We believe that the templates we have developed enable better training of the engineers in the aspects of programming that are the most important for them, namely, the preparation and debugging of the model of the problem in hand and presentation of precise, accurate and complete information regarding the computational results.
The complete set of templates and the associated explanations and examples are available at ftp://ftp.bgu.ac.il/shacham/templates. Our intention is to develop MATLAB templates for advanced numerical problem solving, including solution of ODE boundary value problems, differentialalgebraic system of Equations (DAE), partial differential equations (PDE), parameter estimation in dynamic systems and linear and nonlinear programming
In the extended abstract and the presentation the complete set of templates that we have developed will be described in more detail and their use in ChE education will be discussed.
References
1. Cutlip, M., J.J. Hwalek, H.E. Nuttall, M. Shacham, J. Brule, J. Widman, T. Han, B. Finlayson, E.M. Rosen, and R. Taylor, “A Collection of 10 Numerical Problems in Chemical Engineering Solved by Various Mathematical Software Packages,” Computer Applications in Engineering Education, 6, 169 (1998)
2. Cutlip, M. B. and Shacham, M. Problem Solving In Chemical and Biochemical Engineering with Polymath, Excel and MATLAB. PrenticeHall, Upper Saddle River, NewJersey, 2008.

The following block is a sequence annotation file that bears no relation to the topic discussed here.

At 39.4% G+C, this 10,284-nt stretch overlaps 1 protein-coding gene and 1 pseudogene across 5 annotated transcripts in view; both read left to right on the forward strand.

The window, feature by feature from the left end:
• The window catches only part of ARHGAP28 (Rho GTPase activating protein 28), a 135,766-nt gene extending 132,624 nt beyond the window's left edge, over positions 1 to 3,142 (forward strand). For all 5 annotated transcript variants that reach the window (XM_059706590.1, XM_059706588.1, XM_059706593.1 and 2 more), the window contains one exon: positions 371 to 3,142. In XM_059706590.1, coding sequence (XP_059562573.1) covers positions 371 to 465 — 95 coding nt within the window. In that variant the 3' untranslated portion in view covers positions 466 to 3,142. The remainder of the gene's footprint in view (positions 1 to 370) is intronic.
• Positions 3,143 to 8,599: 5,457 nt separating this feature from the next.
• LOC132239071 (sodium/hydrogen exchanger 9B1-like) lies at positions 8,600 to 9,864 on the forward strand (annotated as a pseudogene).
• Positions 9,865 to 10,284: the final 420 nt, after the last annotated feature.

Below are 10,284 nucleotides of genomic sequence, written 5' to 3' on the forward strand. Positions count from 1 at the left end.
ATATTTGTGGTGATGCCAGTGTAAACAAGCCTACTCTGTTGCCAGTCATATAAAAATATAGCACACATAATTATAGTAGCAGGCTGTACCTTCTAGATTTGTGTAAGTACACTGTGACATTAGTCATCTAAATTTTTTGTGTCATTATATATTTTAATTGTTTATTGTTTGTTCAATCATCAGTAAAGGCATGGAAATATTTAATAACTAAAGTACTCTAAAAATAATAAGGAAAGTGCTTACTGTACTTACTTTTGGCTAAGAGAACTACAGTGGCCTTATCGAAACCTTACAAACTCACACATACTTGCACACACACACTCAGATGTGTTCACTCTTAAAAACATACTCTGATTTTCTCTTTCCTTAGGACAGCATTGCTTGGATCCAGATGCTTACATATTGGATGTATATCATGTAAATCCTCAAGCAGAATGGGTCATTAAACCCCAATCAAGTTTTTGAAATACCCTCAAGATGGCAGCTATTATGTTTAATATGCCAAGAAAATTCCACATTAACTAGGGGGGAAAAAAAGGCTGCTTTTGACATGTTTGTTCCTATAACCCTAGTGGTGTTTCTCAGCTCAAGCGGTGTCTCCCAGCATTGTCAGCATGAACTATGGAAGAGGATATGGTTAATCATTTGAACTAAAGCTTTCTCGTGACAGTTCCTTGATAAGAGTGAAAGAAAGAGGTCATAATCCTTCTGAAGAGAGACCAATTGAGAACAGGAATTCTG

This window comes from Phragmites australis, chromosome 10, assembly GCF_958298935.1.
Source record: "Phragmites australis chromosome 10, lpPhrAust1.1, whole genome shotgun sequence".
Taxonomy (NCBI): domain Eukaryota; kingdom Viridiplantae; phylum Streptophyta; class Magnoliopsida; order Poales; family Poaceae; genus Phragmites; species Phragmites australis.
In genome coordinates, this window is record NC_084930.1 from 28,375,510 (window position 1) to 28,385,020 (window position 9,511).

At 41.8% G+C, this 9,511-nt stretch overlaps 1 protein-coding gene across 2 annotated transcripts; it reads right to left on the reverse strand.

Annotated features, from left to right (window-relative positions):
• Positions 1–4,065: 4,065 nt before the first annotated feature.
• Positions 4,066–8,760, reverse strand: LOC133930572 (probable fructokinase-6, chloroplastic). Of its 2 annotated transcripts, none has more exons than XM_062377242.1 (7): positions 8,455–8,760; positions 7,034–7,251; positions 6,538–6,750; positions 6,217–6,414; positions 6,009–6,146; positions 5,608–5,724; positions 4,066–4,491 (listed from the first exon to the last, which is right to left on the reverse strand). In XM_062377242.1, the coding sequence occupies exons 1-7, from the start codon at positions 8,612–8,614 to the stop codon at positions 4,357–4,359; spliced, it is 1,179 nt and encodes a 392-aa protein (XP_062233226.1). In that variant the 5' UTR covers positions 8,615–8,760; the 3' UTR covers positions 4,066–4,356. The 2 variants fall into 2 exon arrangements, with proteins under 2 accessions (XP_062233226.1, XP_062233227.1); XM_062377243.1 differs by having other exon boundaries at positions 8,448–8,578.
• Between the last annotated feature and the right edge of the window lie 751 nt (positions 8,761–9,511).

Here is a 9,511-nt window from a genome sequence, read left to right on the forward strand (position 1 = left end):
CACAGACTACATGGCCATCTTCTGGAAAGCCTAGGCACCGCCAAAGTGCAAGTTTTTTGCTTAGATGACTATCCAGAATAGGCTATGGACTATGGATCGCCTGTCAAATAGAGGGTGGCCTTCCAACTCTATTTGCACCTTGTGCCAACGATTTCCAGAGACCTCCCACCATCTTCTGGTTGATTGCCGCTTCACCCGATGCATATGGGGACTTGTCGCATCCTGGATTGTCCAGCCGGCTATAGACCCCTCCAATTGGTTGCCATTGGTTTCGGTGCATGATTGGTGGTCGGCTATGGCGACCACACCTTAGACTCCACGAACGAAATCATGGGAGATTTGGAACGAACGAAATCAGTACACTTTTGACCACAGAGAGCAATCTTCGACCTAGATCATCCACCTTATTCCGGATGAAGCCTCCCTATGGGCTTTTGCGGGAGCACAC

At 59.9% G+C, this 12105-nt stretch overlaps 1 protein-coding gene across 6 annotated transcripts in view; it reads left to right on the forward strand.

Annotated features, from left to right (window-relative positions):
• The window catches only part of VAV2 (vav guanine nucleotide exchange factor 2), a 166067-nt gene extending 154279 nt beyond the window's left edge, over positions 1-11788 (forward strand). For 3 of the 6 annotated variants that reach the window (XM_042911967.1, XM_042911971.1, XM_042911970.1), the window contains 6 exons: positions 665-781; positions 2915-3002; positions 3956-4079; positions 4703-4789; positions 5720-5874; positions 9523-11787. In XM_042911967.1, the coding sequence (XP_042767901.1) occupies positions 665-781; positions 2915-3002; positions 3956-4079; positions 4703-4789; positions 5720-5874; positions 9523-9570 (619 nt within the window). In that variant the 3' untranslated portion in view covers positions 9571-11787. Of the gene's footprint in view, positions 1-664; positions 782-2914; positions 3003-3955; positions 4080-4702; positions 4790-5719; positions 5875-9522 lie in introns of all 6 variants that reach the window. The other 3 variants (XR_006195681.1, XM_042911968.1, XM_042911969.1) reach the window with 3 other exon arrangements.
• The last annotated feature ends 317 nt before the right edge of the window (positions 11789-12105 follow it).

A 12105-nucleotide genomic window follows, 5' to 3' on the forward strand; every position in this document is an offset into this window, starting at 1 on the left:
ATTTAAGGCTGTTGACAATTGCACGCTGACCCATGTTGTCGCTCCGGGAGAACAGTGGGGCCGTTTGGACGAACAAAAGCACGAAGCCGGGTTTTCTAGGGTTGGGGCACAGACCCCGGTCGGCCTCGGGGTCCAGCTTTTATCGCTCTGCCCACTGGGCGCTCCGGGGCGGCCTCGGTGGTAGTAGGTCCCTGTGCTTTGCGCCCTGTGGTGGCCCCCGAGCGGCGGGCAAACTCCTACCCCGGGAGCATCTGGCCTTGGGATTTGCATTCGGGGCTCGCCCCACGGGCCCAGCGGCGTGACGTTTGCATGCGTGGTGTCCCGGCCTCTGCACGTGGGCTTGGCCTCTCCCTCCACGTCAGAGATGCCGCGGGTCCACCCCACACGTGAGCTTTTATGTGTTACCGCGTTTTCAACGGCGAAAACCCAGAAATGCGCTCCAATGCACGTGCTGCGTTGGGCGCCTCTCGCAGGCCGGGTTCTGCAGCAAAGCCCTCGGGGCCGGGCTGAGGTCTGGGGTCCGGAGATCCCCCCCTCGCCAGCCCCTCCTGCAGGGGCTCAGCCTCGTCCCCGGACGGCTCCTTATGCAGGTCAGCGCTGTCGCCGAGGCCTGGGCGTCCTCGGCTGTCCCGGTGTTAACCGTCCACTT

3. Cutlip, M. B., Brauner, N. and M. Shacham, " Biokinetic Modeling of Imperfect Mixing in a Chemostat – an Example of Multiscale Modeling", Chemical Engineering Education , Vol. 43. No. 3, 243248 (2009)
4. Shacham, M. and M. B. Cutlip, “Selecting the Appropriate Numerical Software for a Chemical Engineering Course”, Computers chem. Engng., 23(suppl.), S645S649(1999)
5. Shacham, M., Cutlip, M. B. and N. Brauner, "From Numerical Problem Solving to Model Based Experimentation – Incorporationg Computer Based Tools of Various Scales into the ChE Curriculum", Chemical Engineering Education, Vol. 43. No. 4, 315 321 (2009)
Table 1. Display of the initial values for the example problem
Prob. 10.8  Simultaneous Multicomponent Diffusion of Gases


Constants

NA = 2.115e005 (kgmol/m^2s)

NB = 0.0004143 (kgmol/m^2s)

NC = 0 (kgmol/m^2s)

DAB = 0.000147 (m^2/s)

DBC = 0.0001245 (m^2/s)

DAC = 0.0001075 (m^2/s)

CT = 0.0074309 (kgmol/m^3)


Variable values at the initial point

z = 0 (m)

CA = 0.0002229 (kgmol/m^3)

CB = 0 (kgmol/m^3)

CC = 0.007208 (kgmol/m^3)

Explicit variables

xA = 0.029996 ()

xB = 0 ()

xC = 0.97001 ()

Figure 1. Plot of the dependent variables vs. the independent variable for the example problem
Table 2. Display of the solution for the example problem
Results Summary Table
 
Variable
 Minimal
 Maximal
 Final
 Units

z
 0
 0.001
 0.001
 (m)

CA
 4.79E08
 0.0002229
 4.79E08
 (kgmol/m^3)

CB
 0
 0.0027013
 0.0027013
 (kgmol/m^3)

CC
 0.0047296
 0.007208
 0.0047296
 (kgmol/m^3)

xA
 6.45E06
 0.029996
 6.45E06
 ()

xB
 0
 0.36352
 0.36352
 ()

xC
 0.63648
 0.97001
 0.63648
 ()






Complete Tabular Results

 
z
 CA
 CB
 CC


(m)
 (kgmol/m^3)
 (kgmol/m^3)
 (kgmol/m^3)


0
 0.0002229
 0
 0.007208


2.50E05
 0.00021605
 8.24E05
 0.0071325


5.00E05
 0.00020928
 0.0001639
 0.0070577


7.50E05
 0.00020258
 0.0002445
 0.0069838


0.0001
 0.00019596
 0.0003243
 0.0069106


•





•





•





0.0009
 1.81E05
 0.0024796
 0.0049332


0.000925
 1.35E05
 0.0025359
 0.0048815


0.00095
 8.96E06
 0.0025916
 0.0048303


0.000975
 4.45E06
 0.0026467
 0.0047797


0.001
 4.79E08
 0.0027013
 0.0047296